Member, Department of Cell Biology and Genetics
Memorial Sloan Kettering Cancer Center
New York, New York
Breast cancer metastasis remains one of the greatest clinical challenges in breast cancer. Thus it is critical to identify new therapeutic agents that are effective in inhibiting the development of metastasis. Dr. Benezra’s laboratory is studying a class of proteins called DNA binding/differentiation (Id) proteins ( Id1 and Id3) as potential therapeutic targets to prevent metastasis. Id proteins have been shown to be overexpressed in primary and metastatic breast tumors and importantly, knocking out these proteins using genetic tools leads to a near complete inhibition of metastasis in experimental models. Dr. Benezra’s team identified an agent called AGX-51 that reduces the levels of Id1 and Id3 proteins leading to a decrease in lung metastases. When combined with the commonly used chemotherapy drug Taxol, AGX-51 further reduced lung metastases in a model of aggressive breast cancer. In the coming year, they will further investigate the antitumor activity of AGX-51 to better understand how it works to regulate Id1/Id3 proteins and will identify the gene expression changes associated with this action. These experiments are key to assessing the potential for novel anti-Id therapeutics in the management of metastatic breast cancer.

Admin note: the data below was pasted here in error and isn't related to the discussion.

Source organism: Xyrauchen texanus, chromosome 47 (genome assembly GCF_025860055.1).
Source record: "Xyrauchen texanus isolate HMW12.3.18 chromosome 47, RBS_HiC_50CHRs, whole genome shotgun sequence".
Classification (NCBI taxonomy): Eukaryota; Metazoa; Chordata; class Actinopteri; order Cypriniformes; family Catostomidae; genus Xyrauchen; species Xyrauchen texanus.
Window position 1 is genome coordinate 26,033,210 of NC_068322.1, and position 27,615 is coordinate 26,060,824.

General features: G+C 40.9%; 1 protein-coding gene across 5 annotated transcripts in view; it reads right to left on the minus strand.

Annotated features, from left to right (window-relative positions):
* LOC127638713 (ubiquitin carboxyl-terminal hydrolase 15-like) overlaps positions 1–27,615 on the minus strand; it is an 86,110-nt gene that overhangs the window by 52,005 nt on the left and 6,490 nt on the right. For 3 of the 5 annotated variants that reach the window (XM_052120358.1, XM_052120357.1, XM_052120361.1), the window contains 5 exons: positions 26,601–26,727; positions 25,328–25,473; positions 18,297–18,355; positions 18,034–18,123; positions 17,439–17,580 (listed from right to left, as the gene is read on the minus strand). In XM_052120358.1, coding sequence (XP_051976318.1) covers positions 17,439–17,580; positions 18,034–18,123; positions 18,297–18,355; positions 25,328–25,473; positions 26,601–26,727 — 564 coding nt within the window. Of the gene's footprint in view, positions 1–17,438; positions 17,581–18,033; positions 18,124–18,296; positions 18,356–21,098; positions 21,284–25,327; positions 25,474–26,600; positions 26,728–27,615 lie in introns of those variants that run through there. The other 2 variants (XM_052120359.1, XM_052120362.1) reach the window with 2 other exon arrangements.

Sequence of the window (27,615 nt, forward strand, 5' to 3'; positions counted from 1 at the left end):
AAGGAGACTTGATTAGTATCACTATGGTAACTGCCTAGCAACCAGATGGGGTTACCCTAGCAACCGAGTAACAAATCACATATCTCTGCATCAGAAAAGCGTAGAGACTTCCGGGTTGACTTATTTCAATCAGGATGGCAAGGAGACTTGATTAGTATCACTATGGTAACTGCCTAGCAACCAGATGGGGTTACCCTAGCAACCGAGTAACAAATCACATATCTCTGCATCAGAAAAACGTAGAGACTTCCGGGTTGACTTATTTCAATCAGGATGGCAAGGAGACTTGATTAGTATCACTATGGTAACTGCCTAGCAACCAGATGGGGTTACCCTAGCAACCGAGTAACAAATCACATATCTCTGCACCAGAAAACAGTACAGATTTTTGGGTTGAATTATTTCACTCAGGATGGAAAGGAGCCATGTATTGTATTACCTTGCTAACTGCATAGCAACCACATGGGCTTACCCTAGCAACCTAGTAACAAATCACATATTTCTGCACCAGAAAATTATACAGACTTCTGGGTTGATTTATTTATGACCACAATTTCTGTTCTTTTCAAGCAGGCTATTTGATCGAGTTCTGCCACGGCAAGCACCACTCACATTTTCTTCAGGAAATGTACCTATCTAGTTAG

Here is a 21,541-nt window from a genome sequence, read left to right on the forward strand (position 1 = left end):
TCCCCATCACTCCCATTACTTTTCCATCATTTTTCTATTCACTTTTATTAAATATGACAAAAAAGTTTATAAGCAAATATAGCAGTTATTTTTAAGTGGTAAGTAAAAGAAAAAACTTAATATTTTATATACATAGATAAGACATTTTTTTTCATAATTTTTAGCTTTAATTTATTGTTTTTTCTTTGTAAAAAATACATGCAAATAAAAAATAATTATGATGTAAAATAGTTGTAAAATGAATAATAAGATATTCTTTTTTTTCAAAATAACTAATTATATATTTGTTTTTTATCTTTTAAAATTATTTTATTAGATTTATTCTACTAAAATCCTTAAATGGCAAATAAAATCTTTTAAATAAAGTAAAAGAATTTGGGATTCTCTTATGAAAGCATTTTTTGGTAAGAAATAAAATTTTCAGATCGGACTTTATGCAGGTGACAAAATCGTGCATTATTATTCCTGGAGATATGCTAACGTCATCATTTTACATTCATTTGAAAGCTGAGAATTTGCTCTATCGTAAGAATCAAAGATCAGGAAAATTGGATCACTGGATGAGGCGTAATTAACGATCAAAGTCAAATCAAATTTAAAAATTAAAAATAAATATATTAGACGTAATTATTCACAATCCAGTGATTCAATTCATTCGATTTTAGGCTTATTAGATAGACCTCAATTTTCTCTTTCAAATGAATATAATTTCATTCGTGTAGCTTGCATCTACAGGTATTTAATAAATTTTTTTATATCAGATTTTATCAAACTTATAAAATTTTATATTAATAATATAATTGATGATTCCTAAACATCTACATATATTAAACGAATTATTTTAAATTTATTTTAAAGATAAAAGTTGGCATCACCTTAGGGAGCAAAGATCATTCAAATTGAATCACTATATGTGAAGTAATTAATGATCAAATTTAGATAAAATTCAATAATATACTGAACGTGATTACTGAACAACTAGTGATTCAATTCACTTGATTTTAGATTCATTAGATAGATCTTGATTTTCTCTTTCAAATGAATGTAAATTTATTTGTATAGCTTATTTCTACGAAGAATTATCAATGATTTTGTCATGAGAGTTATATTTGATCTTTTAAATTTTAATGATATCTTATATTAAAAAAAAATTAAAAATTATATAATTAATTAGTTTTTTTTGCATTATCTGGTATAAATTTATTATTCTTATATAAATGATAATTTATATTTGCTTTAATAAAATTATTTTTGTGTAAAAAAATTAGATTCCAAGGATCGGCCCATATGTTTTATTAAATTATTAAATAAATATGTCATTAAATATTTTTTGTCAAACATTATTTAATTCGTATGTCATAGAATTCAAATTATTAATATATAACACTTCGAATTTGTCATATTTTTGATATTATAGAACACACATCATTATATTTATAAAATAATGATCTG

Robert Benezra, PhD, is a Member at Memorial Sloan Kettering Cancer in the Department of Cell Biology and a Professor of Biology at Cornell Graduate School of Medical Sciences in New York City. As a postdoctoral fellow he identified the Id proteins as dominant negative regulators of the helix-loop-helix protein family and has since gone on to identify these proteins as key regulators of tumor growth, angiogenesis and metastasis. In addition, while at Sloan Kettering, Benezra and his colleagues identified the first human mitotic checkpoint gene, hsMad2, and demonstrated that its deregulation leads to chromosome instability, tumor progression and drug resistance. His program continues to focus on the molecular basis of tumor angiogenesis, tumor instability and metastasis. His current project supported by BCRF is to characterize and exploit a subset of patients' own white blood cells, called neutrophils, that act to inhibit early spread of breast cancer cells to distant organs.